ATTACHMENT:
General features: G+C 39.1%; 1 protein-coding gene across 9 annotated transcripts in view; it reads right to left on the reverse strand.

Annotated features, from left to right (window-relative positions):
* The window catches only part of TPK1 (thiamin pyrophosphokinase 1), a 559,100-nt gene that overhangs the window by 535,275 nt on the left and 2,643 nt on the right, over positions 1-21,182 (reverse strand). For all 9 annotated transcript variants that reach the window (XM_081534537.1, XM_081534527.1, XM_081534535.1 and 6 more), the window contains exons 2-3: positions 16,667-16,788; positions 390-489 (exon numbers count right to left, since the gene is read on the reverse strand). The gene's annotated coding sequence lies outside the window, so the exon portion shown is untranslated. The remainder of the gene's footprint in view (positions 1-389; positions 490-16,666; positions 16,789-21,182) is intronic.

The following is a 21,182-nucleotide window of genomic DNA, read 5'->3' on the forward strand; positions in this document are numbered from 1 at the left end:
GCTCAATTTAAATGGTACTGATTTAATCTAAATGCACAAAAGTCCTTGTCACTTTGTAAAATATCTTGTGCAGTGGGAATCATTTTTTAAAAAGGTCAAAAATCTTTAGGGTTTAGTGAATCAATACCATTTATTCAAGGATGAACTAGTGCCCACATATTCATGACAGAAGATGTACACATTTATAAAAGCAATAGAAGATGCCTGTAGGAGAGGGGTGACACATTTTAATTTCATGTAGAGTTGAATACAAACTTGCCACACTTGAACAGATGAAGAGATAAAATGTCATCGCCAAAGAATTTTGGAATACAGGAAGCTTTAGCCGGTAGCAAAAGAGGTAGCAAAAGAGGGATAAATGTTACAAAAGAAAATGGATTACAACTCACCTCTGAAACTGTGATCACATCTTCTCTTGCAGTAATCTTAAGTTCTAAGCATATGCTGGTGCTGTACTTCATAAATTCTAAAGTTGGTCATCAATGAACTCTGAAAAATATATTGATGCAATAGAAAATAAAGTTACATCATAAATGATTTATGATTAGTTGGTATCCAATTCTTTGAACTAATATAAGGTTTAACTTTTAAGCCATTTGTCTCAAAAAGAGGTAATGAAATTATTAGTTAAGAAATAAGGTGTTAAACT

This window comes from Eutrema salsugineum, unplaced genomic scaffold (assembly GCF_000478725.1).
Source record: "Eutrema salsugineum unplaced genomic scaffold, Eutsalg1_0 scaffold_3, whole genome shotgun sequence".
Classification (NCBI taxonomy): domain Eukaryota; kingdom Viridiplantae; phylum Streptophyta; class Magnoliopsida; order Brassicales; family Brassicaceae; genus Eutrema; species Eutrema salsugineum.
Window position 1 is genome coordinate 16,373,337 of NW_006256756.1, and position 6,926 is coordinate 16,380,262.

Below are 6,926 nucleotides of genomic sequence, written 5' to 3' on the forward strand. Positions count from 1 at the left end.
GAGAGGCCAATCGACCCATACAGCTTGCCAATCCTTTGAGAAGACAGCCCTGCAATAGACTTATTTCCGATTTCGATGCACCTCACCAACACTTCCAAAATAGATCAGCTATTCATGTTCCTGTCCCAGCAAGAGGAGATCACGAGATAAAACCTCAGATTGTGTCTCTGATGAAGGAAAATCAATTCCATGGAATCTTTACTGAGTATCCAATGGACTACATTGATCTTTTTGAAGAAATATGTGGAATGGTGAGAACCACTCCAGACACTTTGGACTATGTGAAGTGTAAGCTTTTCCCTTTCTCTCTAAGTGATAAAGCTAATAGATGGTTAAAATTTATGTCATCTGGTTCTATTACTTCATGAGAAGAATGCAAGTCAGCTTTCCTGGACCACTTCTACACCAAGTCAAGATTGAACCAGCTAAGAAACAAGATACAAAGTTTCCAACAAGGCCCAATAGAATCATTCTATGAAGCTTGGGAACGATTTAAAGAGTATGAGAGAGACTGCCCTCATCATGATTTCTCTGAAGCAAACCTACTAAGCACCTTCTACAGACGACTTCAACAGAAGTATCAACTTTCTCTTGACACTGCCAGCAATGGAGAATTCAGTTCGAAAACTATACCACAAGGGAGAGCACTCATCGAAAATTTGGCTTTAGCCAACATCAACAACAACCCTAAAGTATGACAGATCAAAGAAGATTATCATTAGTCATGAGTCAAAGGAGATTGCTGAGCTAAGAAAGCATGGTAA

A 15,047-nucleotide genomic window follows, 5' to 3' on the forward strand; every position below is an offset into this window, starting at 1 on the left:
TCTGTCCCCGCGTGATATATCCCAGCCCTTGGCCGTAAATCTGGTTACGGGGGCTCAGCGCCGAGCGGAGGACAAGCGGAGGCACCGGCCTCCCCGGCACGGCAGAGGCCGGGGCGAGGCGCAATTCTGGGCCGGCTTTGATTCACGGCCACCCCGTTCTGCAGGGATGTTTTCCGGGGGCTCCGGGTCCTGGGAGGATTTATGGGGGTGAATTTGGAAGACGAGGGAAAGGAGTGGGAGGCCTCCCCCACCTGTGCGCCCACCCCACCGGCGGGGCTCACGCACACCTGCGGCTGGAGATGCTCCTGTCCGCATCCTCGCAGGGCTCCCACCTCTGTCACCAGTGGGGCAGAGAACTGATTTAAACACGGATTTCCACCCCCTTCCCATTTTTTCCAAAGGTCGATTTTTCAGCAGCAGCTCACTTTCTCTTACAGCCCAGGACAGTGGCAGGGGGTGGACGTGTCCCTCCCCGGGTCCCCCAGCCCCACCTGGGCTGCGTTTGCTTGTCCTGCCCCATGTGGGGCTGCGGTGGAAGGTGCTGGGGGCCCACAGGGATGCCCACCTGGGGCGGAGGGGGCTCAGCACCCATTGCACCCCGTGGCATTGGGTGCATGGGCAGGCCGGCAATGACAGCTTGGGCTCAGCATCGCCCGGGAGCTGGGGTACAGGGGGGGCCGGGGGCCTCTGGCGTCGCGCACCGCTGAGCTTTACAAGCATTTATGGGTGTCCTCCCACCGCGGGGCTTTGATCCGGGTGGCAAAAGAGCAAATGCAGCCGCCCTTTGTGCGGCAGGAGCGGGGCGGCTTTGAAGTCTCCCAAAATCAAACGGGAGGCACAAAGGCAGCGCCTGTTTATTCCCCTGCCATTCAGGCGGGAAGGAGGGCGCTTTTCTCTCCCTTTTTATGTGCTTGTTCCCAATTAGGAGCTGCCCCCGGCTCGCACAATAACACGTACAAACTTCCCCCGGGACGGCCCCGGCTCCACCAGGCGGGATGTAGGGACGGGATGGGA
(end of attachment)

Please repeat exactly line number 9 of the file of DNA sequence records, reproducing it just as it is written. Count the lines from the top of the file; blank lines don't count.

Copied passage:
Window position 1 is genome coordinate 16,373,337 of NW_006256756.1, and position 6,926 is coordinate 16,380,262.